INFERTILITY
Obesity May Affect Fertility in Young Womene
KID'S HEALTH
Heart Defects in Newborns Linked to Antidepressants
Folic Acid Reduces Infant Heart Defects
Daily Exercise at School Yields Rewards
MEN'S HEALTH
Noise Hurts Men's Hearing More, Study Shows
Soy Linked to Low Sperm Count
Vigorous Exercise Cuts Stroke Risk for Men, Not Women
MENTAL HEALTH
Keeping a Healthy Holiday Balance
The Acne Drug Accutane More Than Doubles Depression Risk
The Unmedicated Mind
PAIN
Alleviating Rheumatoid Arthritis
Acupuncture, Real or Fake, Eases Back Pain
Are We Exercising Pain Away? Not So Much.
PHYSICAL THERAPY
PREGNANCY
For Baby and Mom Alike, Breast-Feeding May Be Best
Obesity May Affect Fertility in Young Womene
Sleeping Could Help Women Lose The Baby Fat
SENIORS
For Older Walkers, Faster Is Better
Tai Chi May Help Ward Off Knee Pain in Seniors
The Healthy Habits of Centenarians
SEXUAL HEALTH
SLEEP DISORDERS
Daylight Savings: Not a Bright Time for All
6 to 8 Hours of Shut-Eye Is Optimal for Health
Moderate Aerobics May Ease Insomnia Symptoms
WOMEN'S HEALTH
Smoking Ups Risk of Second Breast Cancer
Spice Compounds May Stem Tumor Growth
Sugary Colas Tied to Gestational Diabetes
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Depression, PTSD Common Among Lung Transplant Patient Caregivers

SUNDAY, May 18 (HealthDay News) -- Caregivers of deceased lung transplant patients are four to five times more likely to suffer symptoms of depression and post-traumatic stress disorder (PTSD) than the average person, researchers report.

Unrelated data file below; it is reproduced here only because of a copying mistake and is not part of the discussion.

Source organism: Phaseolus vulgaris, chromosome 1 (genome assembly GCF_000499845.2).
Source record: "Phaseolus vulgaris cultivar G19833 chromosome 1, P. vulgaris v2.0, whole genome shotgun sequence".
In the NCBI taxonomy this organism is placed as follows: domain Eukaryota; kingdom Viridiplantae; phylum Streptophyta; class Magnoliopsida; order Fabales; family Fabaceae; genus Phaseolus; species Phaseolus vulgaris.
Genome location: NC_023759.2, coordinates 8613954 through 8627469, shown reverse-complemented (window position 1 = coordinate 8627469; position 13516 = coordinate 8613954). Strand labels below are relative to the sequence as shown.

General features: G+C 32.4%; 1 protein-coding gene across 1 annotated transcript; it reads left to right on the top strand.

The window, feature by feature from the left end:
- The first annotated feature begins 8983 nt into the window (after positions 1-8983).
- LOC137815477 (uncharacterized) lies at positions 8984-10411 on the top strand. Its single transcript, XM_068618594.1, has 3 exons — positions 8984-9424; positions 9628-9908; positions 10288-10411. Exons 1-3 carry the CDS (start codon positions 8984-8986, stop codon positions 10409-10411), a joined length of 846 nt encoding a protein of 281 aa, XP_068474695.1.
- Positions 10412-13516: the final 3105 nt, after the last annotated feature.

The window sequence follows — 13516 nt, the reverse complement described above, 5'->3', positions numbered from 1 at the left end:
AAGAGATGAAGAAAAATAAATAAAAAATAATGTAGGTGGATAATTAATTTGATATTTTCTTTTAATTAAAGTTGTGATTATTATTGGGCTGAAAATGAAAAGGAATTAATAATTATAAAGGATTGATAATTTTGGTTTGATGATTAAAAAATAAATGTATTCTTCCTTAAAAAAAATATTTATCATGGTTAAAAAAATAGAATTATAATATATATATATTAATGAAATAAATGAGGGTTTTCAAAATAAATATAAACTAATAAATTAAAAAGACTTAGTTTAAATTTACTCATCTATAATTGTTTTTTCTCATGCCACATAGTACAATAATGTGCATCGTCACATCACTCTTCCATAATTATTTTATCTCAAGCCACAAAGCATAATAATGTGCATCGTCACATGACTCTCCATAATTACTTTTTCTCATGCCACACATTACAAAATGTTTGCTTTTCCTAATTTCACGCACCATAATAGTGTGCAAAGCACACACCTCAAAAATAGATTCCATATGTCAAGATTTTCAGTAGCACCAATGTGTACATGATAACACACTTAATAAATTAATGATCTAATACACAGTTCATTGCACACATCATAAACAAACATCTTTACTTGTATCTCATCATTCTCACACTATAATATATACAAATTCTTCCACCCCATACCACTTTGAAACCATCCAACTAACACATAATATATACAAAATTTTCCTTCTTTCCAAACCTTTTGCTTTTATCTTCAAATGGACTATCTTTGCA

The findings, to be presented at the American Thoracic Society's 2008 International Conference in Toronto on May 19, come from assessing caregivers of all University of Washington lung transplant recipients who had died within the past five years.

"The caregivers we studied had rates of depressive symptoms of 21 percent and of PTSD symptoms of 32 percent, compared to the average in the general population of 6 to 7 percent," study author Dr. Cynthia Gries, of the Division of Pulmonary and Critical Care Medicine at the University of Washington School of Medicine, said in a prepared statement. "This suggests that there is a significant burden of psychological symptoms in family members which has previously been unrecognized."

The study also found that family members who perceived that their loved one had either a lower quality of dying and death or poorly controlled pain symptoms were more likely to have symptoms consistent with PTSD.

"Most people don't realize that prior to wait-listing a patient as a lung transplant candidate, a caregiver plan must exist to support the patient through the entire process," Gries said. "That process can be lengthy and grueling for the caregiver as well as the patient, resulting in much higher rates of depression and PTSD symptoms.

Gries said trained counselors who meet with family members could help them cope with emotional and financial issues while reducing the stress put on caregivers.

More information

The U.S. National Institute of Mental Health has more about post-traumatic stress disorder.



-- Kevin McKeever



SOURCE: American Thoracic Society, news release, May 18, 2008

Last Updated: May 18, 2008